The Anxious Patient

The rules of therapeutic dialogue

2 points to remember

  1. Neurosis is not an illness.
  2. Psychotherapy is not a treatment.

7 rules of how to tackle the situation

  1. Situations, not symptoms: neurotic symptoms appearing in the situation.
  2. Keywords: repeat the patient’s last words, or other words in the sentence.
  3. If you don’t know what to say, keep quiet.
  4. There is only one way of interrupting a pause: “what are you thinking?”
  5. Never answer questions.
  6. Never give advice.
  7. Get the patient to repeat and summarise.

7 wrong thoughts

  1. What is the diagnosis?
  2. What shall I say the next time the patient inhales?
  3. Is my rapport with the patient good enough?
  4. Am I clever enough for all this?
  5. Could it be dangerous for the patient?
  6. Could it be dangerous for the doctor?
  7. Spending time trying to avoid the other six.

7 examples of secondary gain

  1. The reassurance: however, it is permissible to say s/he will not die of symptoms or go insane.
  2. Nerve pills.
  3. Somatic over-investigation.
  4. The patient insists on being accompanied.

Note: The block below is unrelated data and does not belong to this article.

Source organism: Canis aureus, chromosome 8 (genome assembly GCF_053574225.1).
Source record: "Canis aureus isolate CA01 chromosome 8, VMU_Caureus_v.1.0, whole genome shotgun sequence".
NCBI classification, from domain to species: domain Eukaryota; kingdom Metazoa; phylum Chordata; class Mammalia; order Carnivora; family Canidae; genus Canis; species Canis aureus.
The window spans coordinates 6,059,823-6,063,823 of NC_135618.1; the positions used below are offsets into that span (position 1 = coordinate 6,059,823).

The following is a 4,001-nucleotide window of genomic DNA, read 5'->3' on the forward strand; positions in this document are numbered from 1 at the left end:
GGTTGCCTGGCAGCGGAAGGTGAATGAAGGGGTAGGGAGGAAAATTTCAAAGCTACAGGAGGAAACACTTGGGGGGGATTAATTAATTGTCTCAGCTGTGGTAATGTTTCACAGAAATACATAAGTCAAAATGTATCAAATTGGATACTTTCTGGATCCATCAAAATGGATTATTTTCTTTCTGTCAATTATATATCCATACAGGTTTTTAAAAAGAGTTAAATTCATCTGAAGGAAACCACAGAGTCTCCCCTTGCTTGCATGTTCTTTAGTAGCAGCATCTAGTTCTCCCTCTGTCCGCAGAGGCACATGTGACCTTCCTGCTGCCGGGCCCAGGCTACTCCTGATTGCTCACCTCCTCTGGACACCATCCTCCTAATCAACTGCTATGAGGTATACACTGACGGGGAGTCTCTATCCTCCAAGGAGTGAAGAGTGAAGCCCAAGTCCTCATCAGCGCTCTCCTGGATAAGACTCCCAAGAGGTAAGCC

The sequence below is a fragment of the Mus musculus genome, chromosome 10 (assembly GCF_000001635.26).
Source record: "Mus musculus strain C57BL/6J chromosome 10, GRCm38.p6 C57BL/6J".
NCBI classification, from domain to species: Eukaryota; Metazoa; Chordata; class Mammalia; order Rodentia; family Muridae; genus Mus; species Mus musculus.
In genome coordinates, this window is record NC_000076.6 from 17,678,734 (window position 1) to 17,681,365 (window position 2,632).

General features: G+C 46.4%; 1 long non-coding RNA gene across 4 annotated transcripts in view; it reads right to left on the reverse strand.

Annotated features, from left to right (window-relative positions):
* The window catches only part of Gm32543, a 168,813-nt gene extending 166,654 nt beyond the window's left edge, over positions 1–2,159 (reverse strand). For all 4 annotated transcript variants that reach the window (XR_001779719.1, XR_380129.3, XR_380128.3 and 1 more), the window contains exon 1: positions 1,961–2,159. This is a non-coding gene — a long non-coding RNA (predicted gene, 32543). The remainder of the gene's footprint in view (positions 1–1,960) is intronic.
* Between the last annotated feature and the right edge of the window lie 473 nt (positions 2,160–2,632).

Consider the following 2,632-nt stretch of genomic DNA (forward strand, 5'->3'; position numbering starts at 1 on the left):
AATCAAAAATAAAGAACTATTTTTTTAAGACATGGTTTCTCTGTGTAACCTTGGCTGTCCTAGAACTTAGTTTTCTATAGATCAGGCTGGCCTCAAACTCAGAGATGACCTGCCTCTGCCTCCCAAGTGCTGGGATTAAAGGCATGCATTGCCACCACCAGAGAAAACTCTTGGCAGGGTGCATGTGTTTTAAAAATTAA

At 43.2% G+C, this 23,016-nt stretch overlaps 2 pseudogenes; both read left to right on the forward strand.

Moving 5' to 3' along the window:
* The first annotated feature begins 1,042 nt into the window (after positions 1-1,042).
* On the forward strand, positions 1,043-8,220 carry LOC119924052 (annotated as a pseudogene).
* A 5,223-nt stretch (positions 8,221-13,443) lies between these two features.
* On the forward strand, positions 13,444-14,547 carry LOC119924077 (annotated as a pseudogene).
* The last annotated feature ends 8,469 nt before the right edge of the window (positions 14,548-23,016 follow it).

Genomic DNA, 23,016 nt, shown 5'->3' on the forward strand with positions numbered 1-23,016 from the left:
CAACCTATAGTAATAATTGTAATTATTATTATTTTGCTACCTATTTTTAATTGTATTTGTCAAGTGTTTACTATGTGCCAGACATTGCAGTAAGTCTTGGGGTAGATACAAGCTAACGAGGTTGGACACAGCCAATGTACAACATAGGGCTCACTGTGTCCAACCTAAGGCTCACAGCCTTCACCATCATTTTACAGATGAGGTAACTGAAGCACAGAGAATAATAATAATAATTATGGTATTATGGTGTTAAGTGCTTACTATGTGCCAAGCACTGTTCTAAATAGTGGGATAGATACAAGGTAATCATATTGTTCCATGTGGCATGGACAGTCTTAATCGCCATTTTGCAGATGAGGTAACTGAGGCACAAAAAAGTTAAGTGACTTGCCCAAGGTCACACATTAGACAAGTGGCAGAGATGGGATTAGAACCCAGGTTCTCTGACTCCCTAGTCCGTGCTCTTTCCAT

5. Discussion with others: must not.
  6. Time: keep limits strict and defined.
  7. Patient manipulates doctor eg: not obeying the rules.

7 practical tips

  1. Time and duration: weekly, strictly defined.
  2. Choose the right patient.
  3. Let the patient write a letter to you about everyday life and problems.
  4. Starting dialogue: silence or professional noise.
    Ending dialogue: “time up”
  5. Rituals: sit in different seats etc.
  6. ?Don’t talk to the relatives.
  7. ?Use a tape recorder.

7 couple rules

  1. Last should be first: concentrate primarily on the one who came last – address the “start” to him.
  2. Nobody is the patient.
  3. “Tell it to our spouse”
  4. TV and kitchen, not sex.
  5. “But you were happy…”
  6. Don’t join in their game, you are an amateur.
  7. What are you going to change?

Fear


Source: Torben Bendix – the Anxious Patient

 

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